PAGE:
The gum is lifted, your own bone is prepared in order to receive the cadaver bone and that block bone graft is then screwed to your existing bone. The bone graft is hydrated in your own natural growth factors before it is screwed to your bone. The gum is passively covered back over the top and the block bone graft is allowed to heal for 4-6 months prior to removing the screw that holds the bone graft and placing the dental implant. A special type of temporary must be used for this bone graft if it is for a front tooth.

You can see the massive addition of volume that was added. The 3-D scan that was taken after the bone graft shows that same outline implant now sitting in a proper amount of bone. This will make the dental implant procedure extremely successful from a biological standpoint and from a cosmetic standpoint. When all of the bone is present both vertically and horizontally, there will not be open black triangles between the teeth which can be unsightly especially if it is the upper front area. The teeth on either side must have very healthy bone levels for this to occur. You cannot do a bone graft next to unhealthy teeth.

Block bone grafting using human tissue allograft from a cadaver is no longer a last ditch effort. Of course there are so many different ways to rebuild bone from bone widening expansion, socket bone grafting, sinus lifting, nerve repositioning, guided bone regeneration with membranes

huge dent in jaw --bone loss

huge dent in jaw –bone loss

after block

after block

after block

after block

after block bone graft

after block bone graft

block bone graft Ramsey Amin DDS front tooth (6)

Blood from novocaine injection given after patient was sedated for dental implant


After block bone graft --Implant placed --DAY OF SURGERY PHOTO

After block bone graft –Implant placed –DAY OF SURGERY PHOTO

3d Scan before block bone graft ---missing bone!!  Thin!

3d Scan before block bone graft —missing bone!! Thin!

After bone graft -- four screws holding in the blocks

After bone graft — four screws holding in the blocks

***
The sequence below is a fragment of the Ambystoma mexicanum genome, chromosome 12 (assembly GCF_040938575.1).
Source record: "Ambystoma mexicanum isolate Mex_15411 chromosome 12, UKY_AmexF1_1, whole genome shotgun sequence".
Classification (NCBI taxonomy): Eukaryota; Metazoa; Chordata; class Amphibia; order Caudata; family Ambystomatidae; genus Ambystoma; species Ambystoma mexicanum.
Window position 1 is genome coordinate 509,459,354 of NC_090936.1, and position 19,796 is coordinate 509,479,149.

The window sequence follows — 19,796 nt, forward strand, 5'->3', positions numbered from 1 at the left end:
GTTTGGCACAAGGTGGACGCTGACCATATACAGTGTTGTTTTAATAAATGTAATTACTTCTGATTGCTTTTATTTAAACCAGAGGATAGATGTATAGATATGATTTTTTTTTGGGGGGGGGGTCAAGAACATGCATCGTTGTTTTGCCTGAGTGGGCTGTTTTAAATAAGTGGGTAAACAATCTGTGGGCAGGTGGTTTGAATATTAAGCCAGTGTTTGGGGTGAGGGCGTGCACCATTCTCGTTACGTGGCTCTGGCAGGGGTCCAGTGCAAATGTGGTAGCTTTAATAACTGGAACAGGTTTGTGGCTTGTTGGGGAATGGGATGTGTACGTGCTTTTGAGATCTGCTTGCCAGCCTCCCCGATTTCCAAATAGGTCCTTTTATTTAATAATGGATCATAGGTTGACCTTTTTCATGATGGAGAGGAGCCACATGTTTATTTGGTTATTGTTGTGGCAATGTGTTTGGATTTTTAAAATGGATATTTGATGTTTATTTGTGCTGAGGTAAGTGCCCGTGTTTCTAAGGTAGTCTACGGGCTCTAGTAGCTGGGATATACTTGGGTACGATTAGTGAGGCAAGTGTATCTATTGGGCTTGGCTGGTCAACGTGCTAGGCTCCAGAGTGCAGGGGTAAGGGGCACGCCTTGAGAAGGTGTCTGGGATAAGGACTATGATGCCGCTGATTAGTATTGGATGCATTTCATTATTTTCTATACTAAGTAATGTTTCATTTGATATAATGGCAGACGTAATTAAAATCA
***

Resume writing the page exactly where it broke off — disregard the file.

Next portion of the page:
After bone graft -- four screws holding in the blocks

After bone graft — four screws holding in the blocks

After bone graft -- four screws holding in the blocks

After bone graft — four screws holding in the blocks

Before bone graft --

Before bone graft —

before block bone graft -Missing bone

before block bone graft –bone is very thin

3d scan --before block bone graft

3d scan –before block bone graft

3d scan --after  block bone graft

3d scan –after block bone graft

pre molar block bone graft Ramsey Amin DDS (3)

After –bone very wide…ready for dental implant


Implant placed --after  block bone graft

Implant placed –after block bone graft

After block bone graft --Wide bone now

After block bone graft –Wide bone now

…. So there is no one solution for everyone. Your case must be studied carefully to determine what is going to be the safest procedure with the best outcome.

The block bone graft for dental implants is typically done in areas of the upper front and side teeth.  All photos are surgeries performed by me.

Ramsey A. Amin, D.D.S.
Diplomate of the American Board of Oral Implantology /Implant Dentistry
Fellow-American Academy of Implant Dentistry

Do I Need PRP/PRF/PDGF/BMP For Dental Implants and Bone grafts?

In this video, I described what is PRP and PRF and how to concentrate growth factors, stem cells and molecular enhancers made from your own blood to be used in dental implant and bone grafting procedures. PRP, PRF, PDGF, BMP, and others, are all abbreviations for wonderful enhancers of dental implant bone grafts.

I make it from simply drawing a few test tubes of your own blood from your arm and concentrating your natural growth factors made from your own immune system. I have been using this technique since about 2003 and it always helps to reduce pain and make your bone and gums heal faster and stronger with less complications.

PRP/PRF is also helpful in reducing infections and helping blood to clot in a bone graft and makes the bone graft material handling hold together. It is extremely beneficial and safe because it is made from your own blood. It has been very well studied and documented for many years . Most of my patients that have very large sinus bone grafts usually only need Advil or Tylenol afterwards if they have had PRP/PRF/PDGF/BMP. There are other medical specialties that use this technology including vetrinarians.

it works very well and treating peri-implantitis also.

Watch this video to learn a lot more and feel free to ask questions of course.

PRP = platelet rich plasma
PRF =platelet rich fibrin
PDGF =platelet derived growth factor
BMP =bone morphogenic protein

Ramsey A. Amin, D.D.S.
Diplomate of the American Board of Oral Implantology /Implant Dentistry
Fellow-American Academy of Implant Dentistry

What Is A Membrane? Do I Need One For My Implant Bone Graft? My Membrane Fell Out/Sticking Out And Exposed

socket membrane Ramsey Amin DDS membrane space membrane ramsey amin dds What is a membrane?  Do I need one for my dental implant bone graft?  My membrane fell out or is sticking out and exposed.